because it includes both the population that describes itself as “Muslim” and those who don’t, but who have at least one parent who does. The latter group constituted 15 percent of our sub-sample. These people have direct Muslim ancestry, but position themselves, subjectively, outside of the religion.
They note that 7.5 percent of the sub-sample (from here on, all figures refer to the sub-sample) have no Muslim parentage at all. These represent converts.
Of their sample, 50 percent were French by birth, 24 percent were naturalized citizens, and 26 percent were foreign nationals.
The reason they asked about parentage was, they say, because “the typology allows us to determine latent dimensions of religiosity.” Of course, they note, this is only one of many possible typologies. The authors thus suggest not attaching too much “absolute weight” to the classification, but rather just seeing in the results the broad structure of opinions and attitudes. Broadly, they suggest, there are six categories of attitude within the sub-sample (here’s that French way of thinking again — once you know the pattern, you see it everywhere):
  1. 18 percent: Individuals who are very estranged from the religion. They favor French-style secularism, have no desire for greater religious expression in their daily lives, be it at work or school, don’t want to have halal food in their cafeterias, and agree with the statement that French secularism allows the free practice of religion.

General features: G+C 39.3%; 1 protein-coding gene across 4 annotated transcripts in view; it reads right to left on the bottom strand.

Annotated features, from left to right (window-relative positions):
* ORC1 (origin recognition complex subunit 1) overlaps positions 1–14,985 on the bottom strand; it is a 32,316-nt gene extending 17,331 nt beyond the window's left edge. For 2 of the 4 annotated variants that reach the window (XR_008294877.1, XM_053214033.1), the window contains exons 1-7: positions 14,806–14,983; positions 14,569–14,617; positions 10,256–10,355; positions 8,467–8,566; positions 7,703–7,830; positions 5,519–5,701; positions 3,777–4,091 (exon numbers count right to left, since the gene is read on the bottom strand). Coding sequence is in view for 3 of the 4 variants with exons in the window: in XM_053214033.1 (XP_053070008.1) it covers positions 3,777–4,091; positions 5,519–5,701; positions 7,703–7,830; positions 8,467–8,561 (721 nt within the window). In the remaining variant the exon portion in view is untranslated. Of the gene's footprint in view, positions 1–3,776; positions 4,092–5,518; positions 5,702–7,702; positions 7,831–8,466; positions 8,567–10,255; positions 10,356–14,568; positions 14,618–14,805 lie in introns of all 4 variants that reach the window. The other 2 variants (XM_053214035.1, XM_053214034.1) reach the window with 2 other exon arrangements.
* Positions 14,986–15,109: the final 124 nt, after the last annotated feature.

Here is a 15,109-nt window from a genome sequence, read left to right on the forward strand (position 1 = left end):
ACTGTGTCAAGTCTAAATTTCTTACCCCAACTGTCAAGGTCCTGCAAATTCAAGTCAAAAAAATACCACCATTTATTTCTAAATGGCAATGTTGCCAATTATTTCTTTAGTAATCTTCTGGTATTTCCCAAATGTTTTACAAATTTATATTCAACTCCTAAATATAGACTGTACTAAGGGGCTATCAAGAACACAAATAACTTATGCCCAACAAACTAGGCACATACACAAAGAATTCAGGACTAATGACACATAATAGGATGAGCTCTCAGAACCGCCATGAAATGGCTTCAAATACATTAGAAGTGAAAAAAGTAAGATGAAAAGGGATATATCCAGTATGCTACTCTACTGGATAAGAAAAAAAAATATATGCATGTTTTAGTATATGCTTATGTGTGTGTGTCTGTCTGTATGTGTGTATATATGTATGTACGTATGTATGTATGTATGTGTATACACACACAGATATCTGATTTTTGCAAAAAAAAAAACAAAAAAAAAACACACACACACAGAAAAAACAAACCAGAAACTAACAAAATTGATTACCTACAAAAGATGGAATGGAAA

2.  28 percent: Individuals who share the same values. They agree that polygamy should be strictly forbidden and that the laws of the Republic are above religious law. This group is distinguished by a strong commitment to eating halal food. Some of its members have a favorable view of expressing religious sentiment in the workplace. [NB: Expressing religious sentiment in the workplace is now forbidden under French law — people can wear a small, inconspicuous cross, but not a nun’s habit, a kippah, a turban, or a veil. Since the law went into effect, it seems to me I’ve seen more people wearing a small, inconspicuous cross, but it’s possible I just didn’t notice it before.]
  3. 13 percent: These are individuals who are more ambivalent. They are opposed to the niqab and polygamy, but they challenge the idea that French-style secularism allows the free practice of religion. Without being radical, they are critical of the Republican model, or at least, some of the ways it has been applied. A large minority of members of this group would like to express their religious sentiments in the workplace.